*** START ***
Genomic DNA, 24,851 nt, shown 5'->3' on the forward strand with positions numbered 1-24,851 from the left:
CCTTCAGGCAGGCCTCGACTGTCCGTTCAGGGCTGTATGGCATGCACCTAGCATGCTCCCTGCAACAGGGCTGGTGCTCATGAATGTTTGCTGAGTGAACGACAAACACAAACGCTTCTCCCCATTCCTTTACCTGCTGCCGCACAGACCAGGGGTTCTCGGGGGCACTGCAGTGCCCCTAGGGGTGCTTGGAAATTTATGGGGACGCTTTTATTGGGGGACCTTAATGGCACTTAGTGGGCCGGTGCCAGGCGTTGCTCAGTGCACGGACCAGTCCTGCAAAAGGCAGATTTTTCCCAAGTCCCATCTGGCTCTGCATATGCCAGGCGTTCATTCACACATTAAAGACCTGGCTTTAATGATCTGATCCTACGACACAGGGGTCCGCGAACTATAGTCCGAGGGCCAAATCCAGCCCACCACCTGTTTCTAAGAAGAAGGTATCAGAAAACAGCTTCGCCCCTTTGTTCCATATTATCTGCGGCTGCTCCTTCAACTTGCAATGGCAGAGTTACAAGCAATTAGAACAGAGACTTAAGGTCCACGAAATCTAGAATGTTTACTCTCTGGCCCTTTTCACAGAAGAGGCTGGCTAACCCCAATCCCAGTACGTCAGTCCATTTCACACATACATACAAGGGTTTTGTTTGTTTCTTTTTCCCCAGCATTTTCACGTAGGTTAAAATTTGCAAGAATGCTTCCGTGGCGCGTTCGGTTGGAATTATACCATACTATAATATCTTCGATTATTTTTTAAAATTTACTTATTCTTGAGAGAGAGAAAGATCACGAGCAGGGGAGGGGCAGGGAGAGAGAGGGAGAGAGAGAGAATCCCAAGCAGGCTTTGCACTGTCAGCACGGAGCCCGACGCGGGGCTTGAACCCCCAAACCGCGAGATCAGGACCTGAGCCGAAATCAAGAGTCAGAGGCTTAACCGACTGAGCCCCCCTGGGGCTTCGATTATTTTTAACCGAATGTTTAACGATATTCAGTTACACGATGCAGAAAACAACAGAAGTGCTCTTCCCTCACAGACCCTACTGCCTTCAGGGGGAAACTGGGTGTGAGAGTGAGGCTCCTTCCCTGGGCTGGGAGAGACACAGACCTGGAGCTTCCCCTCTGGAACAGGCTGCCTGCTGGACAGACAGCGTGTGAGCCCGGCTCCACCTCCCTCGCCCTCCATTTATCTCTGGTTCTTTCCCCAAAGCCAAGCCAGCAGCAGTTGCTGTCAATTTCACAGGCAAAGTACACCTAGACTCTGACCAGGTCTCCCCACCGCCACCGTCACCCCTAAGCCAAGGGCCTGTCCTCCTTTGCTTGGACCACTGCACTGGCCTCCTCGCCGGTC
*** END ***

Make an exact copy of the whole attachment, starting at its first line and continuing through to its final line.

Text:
Genomic DNA, 24,851 nt, shown 5'->3' on the forward strand with positions numbered 1-24,851 from the left:
CCTTCAGGCAGGCCTCGACTGTCCGTTCAGGGCTGTATGGCATGCACCTAGCATGCTCCCTGCAACAGGGCTGGTGCTCATGAATGTTTGCTGAGTGAACGACAAACACAAACGCTTCTCCCCATTCCTTTACCTGCTGCCGCACAGACCAGGGGTTCTCGGGGGCACTGCAGTGCCCCTAGGGGTGCTTGGAAATTTATGGGGACGCTTTTATTGGGGGACCTTAATGGCACTTAGTGGGCCGGTGCCAGGCGTTGCTCAGTGCACGGACCAGTCCTGCAAAAGGCAGATTTTTCCCAAGTCCCATCTGGCTCTGCATATGCCAGGCGTTCATTCACACATTAAAGACCTGGCTTTAATGATCTGATCCTACGACACAGGGGTCCGCGAACTATAGTCCGAGGGCCAAATCCAGCCCACCACCTGTTTCTAAGAAGAAGGTATCAGAAAACAGCTTCGCCCCTTTGTTCCATATTATCTGCGGCTGCTCCTTCAACTTGCAATGGCAGAGTTACAAGCAATTAGAACAGAGACTTAAGGTCCACGAAATCTAGAATGTTTACTCTCTGGCCCTTTTCACAGAAGAGGCTGGCTAACCCCAATCCCAGTACGTCAGTCCATTTCACACATACATACAAGGGTTTTGTTTGTTTCTTTTTCCCCAGCATTTTCACGTAGGTTAAAATTTGCAAGAATGCTTCCGTGGCGCGTTCGGTTGGAATTATACCATACTATAATATCTTCGATTATTTTTTAAAATTTACTTATTCTTGAGAGAGAGAAAGATCACGAGCAGGGGAGGGGCAGGGAGAGAGAGGGAGAGAGAGAGAATCCCAAGCAGGCTTTGCACTGTCAGCACGGAGCCCGACGCGGGGCTTGAACCCCCAAACCGCGAGATCAGGACCTGAGCCGAAATCAAGAGTCAGAGGCTTAACCGACTGAGCCCCCCTGGGGCTTCGATTATTTTTAACCGAATGTTTAACGATATTCAGTTACACGATGCAGAAAACAACAGAAGTGCTCTTCCCTCACAGACCCTACTGCCTTCAGGGGGAAACTGGGTGTGAGAGTGAGGCTCCTTCCCTGGGCTGGGAGAGACACAGACCTGGAGCTTCCCCTCTGGAACAGGCTGCCTGCTGGACAGACAGCGTGTGAGCCCGGCTCCACCTCCCTCGCCCTCCATTTATCTCTGGTTCTTTCCCCAAAGCCAAGCCAGCAGCAGTTGCTGTCAATTTCACAGGCAAAGTACACCTAGACTCTGACCAGGTCTCCCCACCGCCACCGTCACCCCTAAGCCAAGGGCCTGTCCTCCTTTGCTTGGACCACTGCACTGGCCTCCTCGCCGGTC